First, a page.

Classroom Practices During COVID-19

Note: This is an opinion piece only whose goal is to start a conversation. I am not a medical professional nor a COVID Researcher.

Recently I’ve been asked numerous questions about practices within ECE classrooms and the COVID-19 pandemic. Questions have included some of the following:

  • Should we let children play together or separate them?
  • Am I allowed to hug the children?
  • Should we sing at group time?
  • How should greetings be handled?

These are all great questions. I’m certainly not a medical professional or a researcher on COVID, but here is my personal take on questions such as this. I like to think about this with a three-step approach.

1. Adhere to your state guidelines and mandates and/or district or center guidelines/mandates.

Above all else, be sure that you are implementing and responding to all of the state-mandated guidelines. This should be the first step in deciding about any specific practice within the classroom. If there are no specific guidelines or mandates, then proceed to step two.

2. Evaluate your personal comfort level.

As early care professionals, we have to take care of ourselves. If you do not put your own health (physical and mental) first, you won’t have anything left to give. The evaluation of personal comfort may vary from teacher to teacher within the same center, and that’s ok. During this unusual time, it’s ok for things to be a little different. Ask yourself these questions, and be honest about your answers:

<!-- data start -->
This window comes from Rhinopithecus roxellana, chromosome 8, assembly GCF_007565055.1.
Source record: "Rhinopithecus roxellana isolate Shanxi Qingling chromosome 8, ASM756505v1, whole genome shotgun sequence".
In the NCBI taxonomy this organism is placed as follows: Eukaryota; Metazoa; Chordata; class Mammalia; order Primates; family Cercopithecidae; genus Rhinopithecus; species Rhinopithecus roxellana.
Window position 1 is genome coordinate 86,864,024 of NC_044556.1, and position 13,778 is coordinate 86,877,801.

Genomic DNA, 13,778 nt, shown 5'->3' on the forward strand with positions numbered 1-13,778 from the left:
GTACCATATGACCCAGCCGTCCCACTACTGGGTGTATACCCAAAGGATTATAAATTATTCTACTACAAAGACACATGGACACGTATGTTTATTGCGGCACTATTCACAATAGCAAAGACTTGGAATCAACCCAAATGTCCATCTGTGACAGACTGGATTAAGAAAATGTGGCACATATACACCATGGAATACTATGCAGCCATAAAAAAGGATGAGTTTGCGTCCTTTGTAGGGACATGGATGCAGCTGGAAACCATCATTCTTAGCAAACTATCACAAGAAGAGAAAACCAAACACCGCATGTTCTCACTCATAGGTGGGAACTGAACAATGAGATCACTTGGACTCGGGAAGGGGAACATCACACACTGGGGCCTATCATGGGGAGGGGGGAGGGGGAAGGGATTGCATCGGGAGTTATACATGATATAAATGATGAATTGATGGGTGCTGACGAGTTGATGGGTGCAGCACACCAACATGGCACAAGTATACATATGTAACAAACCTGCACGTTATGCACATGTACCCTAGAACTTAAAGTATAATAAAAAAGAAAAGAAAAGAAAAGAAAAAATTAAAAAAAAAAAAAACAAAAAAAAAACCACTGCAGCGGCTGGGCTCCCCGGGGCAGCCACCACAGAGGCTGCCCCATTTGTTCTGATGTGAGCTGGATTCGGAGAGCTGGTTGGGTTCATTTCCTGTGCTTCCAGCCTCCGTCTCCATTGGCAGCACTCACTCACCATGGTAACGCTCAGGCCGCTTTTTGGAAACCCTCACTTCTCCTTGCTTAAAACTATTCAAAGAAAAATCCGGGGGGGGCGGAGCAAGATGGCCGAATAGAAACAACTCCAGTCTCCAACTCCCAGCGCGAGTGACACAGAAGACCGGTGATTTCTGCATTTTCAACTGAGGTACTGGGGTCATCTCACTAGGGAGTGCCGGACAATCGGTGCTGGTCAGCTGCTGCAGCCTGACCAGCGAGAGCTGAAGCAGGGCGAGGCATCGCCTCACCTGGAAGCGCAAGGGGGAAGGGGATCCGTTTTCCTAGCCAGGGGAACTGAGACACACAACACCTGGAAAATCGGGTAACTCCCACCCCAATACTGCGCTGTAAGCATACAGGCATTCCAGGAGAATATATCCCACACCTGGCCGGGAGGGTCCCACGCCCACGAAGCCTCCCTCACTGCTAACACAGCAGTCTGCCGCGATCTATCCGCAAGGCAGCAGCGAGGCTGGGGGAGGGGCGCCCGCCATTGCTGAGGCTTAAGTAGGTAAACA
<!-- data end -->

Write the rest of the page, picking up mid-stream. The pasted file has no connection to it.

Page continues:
• Is the practice something that I really think should be eliminated for the time being? What about the practice causes the strong feelings for you?
  • Is this something that I feel is putting me at a risk level I’m not comfortable with?
  • Am I adding unnecessary stress for myself by implementing this practice?
  • Are there other factors that apply to me (but maybe not others) that make me uncomfortable with this practice for the time being?

If you answer yes to these questions, then it’s important to consider whether it’s worth the risk to you (physically or mentally). Remember, we all have different reactions to this pandemic. We all have different levels of concern. And that’s ok. Make the decision that is right for you in this moment. Research around this pandemic changes from day to day. If the decision you make today feels right, and in a few weeks no longer feels right, it’s ok to make a different decision. In a nutshell, every teacher will need to assess how comfortable they are being in a classroom to begin with and will have the heavy decision of weighing personal risk against good practice. That’s an individual decision that I don’t think anyone else can/should monitor.

3. Consider what children need for healthy development and what best practice indicates.

Child development and children’s needs do not change just because we are in the middle of a pandemic. To the extent that the teacher is comfortable, it is still important to provide children with the opportunities to develop holistically. Children still need opportunities to interact with both other children and adults. They need opportunities to practice their social skills and pro-social behaviors. They need hugs and touch from adults they have relationships with. They need solid, educational materials to interact with directly because we know children learn through play with hands-on materials. They need to be read to by caring adults. The list goes on and on. Remember that the state guidelines for early childhood are typically slightly different than the guidelines for school-agers because their development is different.

One of my fellow early childhood colleagues, Rachel McDonough, gave this advice: